The first track is The Prettiest Girl in New York, a cheery lattice of bluegrass licks and coy harmonics over drummer Dan Rieser’s shuffle beat. Track two, Monkey in a Movie is a wry, slightly skronky strut with moments for the rhythm section to gnaw on the scenery.

There are two versions of the album’s first cover, Cry Me a River. The first is an instrumental. Campilongo’s surreal, slipsliding, lapsteel-flavored licks never quite coalesce out of an increasingly agitated, psychedelic thicket, shades of Dave Tronzo, until the very end. The second, with Norah Jones on vocals, is faster and more straightforwardly haunting, even if it isn’t on the same level as Erica Smith‘s shattering version with Dann Baker on guitar.

The album’s darkest and best track, Mr & Mrs Mouse veers all over the place, from Campilongo’s bracing wide-angle chords, to horror surf, to a cynically tiptoeing cha-cha that could be Big Lazy. Then the trio bring it down with the skeletal, brooding rainy day theme Because You Like Trombone.

Hamster Wheel (Slight Return) is a swampy trip-hop theme. Menace is less outright creepy than sardonically skronky, when Campilongo isn’t leading the trio scampering through Django Reinhardt’s shadow. The album’s chromatically snarling title track could just as easily be called Creepy Is Heaven: it’s the most enigmatically ominous, disquietingly strange tune here.

Nellie Bly, as Campilongo seems to see the prototypical investigative journalist, is a Beatles fan with a vintage country streak. The final cut on the album is Pepper, part lullaby, part suspense film theme. It says a lot about how much ground Campilongo can cover in under five minutes. There’s also a brief, aptly Victorian-flavored cover of Beautiful Dreamer with Martha Wainwright on vocals.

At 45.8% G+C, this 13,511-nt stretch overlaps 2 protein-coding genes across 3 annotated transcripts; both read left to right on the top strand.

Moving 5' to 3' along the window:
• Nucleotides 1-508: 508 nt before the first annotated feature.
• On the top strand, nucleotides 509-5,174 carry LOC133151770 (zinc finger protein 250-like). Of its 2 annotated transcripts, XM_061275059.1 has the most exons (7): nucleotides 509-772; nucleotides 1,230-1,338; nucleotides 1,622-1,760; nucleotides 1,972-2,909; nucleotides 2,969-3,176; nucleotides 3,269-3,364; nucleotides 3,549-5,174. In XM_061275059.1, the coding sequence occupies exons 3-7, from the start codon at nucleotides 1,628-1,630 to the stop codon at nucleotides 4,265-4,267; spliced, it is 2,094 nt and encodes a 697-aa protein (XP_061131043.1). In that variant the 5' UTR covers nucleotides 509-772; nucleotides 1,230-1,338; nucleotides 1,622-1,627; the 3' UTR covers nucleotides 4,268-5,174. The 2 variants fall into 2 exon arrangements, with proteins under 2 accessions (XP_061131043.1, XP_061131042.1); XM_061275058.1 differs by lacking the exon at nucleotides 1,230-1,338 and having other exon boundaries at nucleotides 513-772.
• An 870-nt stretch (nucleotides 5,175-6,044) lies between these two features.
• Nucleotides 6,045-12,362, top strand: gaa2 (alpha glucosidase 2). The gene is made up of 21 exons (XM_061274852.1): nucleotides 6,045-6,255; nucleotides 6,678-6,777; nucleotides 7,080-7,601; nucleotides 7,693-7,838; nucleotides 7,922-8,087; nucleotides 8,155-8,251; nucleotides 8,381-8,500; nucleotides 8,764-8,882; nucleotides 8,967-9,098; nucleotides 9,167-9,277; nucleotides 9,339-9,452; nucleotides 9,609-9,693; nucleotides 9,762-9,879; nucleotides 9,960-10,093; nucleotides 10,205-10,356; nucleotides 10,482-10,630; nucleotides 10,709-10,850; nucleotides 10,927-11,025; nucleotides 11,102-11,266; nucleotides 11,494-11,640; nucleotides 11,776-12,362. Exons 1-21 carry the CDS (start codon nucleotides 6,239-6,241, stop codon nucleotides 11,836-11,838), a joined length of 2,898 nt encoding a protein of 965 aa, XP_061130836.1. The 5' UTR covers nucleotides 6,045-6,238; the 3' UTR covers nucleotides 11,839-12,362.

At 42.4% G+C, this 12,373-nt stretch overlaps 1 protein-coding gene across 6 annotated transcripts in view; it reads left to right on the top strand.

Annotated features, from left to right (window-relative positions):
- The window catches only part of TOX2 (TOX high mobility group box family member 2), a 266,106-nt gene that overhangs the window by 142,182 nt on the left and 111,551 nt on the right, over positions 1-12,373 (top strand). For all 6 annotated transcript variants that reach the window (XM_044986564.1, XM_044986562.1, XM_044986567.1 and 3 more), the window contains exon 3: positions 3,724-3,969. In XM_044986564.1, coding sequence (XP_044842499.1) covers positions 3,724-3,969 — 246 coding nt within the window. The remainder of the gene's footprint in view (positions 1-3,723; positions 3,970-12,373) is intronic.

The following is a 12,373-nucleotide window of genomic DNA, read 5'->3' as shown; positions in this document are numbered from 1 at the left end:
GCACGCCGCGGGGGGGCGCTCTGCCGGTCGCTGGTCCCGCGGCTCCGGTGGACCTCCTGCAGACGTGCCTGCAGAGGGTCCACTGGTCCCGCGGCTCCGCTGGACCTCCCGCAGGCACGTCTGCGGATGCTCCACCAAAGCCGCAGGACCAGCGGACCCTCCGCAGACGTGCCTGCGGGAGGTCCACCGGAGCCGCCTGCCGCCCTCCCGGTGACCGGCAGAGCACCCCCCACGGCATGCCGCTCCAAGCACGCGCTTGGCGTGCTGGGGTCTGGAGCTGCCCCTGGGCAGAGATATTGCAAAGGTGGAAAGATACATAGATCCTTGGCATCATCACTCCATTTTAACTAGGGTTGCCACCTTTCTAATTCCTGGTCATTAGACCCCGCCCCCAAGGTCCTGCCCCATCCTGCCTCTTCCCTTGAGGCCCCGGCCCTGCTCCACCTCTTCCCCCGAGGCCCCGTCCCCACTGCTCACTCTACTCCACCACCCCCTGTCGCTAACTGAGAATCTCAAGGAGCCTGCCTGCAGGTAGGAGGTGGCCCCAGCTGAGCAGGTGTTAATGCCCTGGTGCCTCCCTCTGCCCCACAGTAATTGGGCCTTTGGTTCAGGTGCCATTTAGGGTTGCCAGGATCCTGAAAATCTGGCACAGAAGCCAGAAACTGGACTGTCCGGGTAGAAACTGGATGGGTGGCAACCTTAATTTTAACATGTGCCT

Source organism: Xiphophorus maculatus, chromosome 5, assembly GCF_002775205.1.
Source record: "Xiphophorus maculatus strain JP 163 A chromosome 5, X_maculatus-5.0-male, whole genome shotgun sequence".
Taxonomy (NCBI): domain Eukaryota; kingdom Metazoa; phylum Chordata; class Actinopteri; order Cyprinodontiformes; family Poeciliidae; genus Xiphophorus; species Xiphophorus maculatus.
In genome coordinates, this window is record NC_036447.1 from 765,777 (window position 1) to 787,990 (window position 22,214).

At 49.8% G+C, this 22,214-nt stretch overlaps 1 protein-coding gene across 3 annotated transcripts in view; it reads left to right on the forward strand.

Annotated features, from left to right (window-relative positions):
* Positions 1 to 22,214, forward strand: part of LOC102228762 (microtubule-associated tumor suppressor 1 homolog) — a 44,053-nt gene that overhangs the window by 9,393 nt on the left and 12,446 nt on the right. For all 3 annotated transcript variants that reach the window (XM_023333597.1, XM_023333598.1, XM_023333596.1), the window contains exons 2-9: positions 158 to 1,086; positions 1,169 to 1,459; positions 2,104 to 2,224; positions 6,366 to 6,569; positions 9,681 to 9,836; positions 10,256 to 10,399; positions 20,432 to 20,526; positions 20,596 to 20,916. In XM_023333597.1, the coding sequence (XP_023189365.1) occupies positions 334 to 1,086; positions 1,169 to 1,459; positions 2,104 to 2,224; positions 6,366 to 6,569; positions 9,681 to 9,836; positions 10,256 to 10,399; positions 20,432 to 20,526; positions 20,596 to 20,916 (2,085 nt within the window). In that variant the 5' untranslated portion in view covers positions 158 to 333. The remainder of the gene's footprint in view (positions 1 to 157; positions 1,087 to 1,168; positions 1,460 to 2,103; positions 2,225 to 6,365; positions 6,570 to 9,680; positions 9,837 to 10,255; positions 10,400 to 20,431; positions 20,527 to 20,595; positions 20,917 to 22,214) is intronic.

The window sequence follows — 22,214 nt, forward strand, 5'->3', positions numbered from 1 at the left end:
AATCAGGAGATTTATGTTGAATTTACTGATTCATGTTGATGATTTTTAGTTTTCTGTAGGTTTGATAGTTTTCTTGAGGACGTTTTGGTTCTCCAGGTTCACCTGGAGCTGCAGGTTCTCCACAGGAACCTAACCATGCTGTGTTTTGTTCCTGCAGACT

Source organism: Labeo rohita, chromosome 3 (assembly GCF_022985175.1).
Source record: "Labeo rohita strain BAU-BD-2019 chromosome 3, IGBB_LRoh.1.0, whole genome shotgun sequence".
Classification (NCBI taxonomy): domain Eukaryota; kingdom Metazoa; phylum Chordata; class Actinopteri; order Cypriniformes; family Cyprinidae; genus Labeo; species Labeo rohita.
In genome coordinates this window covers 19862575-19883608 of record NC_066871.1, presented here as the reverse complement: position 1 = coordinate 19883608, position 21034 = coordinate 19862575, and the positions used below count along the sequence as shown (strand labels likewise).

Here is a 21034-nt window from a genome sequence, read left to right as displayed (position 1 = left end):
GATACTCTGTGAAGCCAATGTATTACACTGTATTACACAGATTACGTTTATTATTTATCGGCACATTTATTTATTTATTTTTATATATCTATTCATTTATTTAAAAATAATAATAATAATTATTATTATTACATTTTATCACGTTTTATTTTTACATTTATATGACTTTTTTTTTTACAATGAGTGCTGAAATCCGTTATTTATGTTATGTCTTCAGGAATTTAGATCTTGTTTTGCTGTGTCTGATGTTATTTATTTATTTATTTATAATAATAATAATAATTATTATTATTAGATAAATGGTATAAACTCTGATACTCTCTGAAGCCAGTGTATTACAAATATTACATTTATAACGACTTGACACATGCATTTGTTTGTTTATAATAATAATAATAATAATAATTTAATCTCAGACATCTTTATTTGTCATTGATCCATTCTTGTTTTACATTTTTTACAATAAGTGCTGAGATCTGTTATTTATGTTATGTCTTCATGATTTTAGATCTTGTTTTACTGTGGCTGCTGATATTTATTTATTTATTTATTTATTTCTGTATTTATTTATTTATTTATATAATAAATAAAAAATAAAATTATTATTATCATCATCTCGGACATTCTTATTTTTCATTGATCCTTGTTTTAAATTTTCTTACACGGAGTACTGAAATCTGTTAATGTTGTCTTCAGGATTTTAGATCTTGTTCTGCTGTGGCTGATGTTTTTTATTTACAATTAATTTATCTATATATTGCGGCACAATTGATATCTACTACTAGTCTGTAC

Northern Noir Band the Sadies Leave Us With What Could Be The Best Album of 2022

Guitarist Dallas Good said that his band the Sadies‘ new album Colder Streams was the best record they’d ever made. They began recording it in 2019. Good and his bandmates had to sneak across provincial borders during the tyrannical Canadian lockdown to finally finish it in the summer of 2021. Too bad he didn’t live to see it. The lethal Covid injection killed him at 49 this past February.

The Sadies put out a ton of good albums, both under their own name as well as backing Neko Case. They started out in Americana, somewhere between Nashville gothic and punkgrass and by the time they wrapped up this one – streaming at Bandcamp – they’d gone in a more electric, psychedelic direction. Dallas Good was right: this is the Sadies best record. More than that, it’s a potent, metaphorically chilling historical document and arguably the best rock album of 2022.

The opening track, Stop and Start perfectly capsulizes the band’s sound in their final days: dense, reverb-drenched layers of jangle, clang, swirl and occasional scream from the Good brothers’ guitars over the precise, swinging groove of bassist Sean Dean and drummer Mike Belitsky. It may or may not be a lockdown parable – either way, it offers guarded hope for a new future:

The sickness comes like a rising sun
Now your war is done, what have you become?
Are you too far down to stop right now?
You can start right now
Stop and start right now

Is it a surprise that the next track – released as a single this past winter – would be titled Message to Belial? “The dark of all ages has come,” the band harmonize somberly over a spiky thicket of reverb guitar.in this parable of a less than sympathetic devil.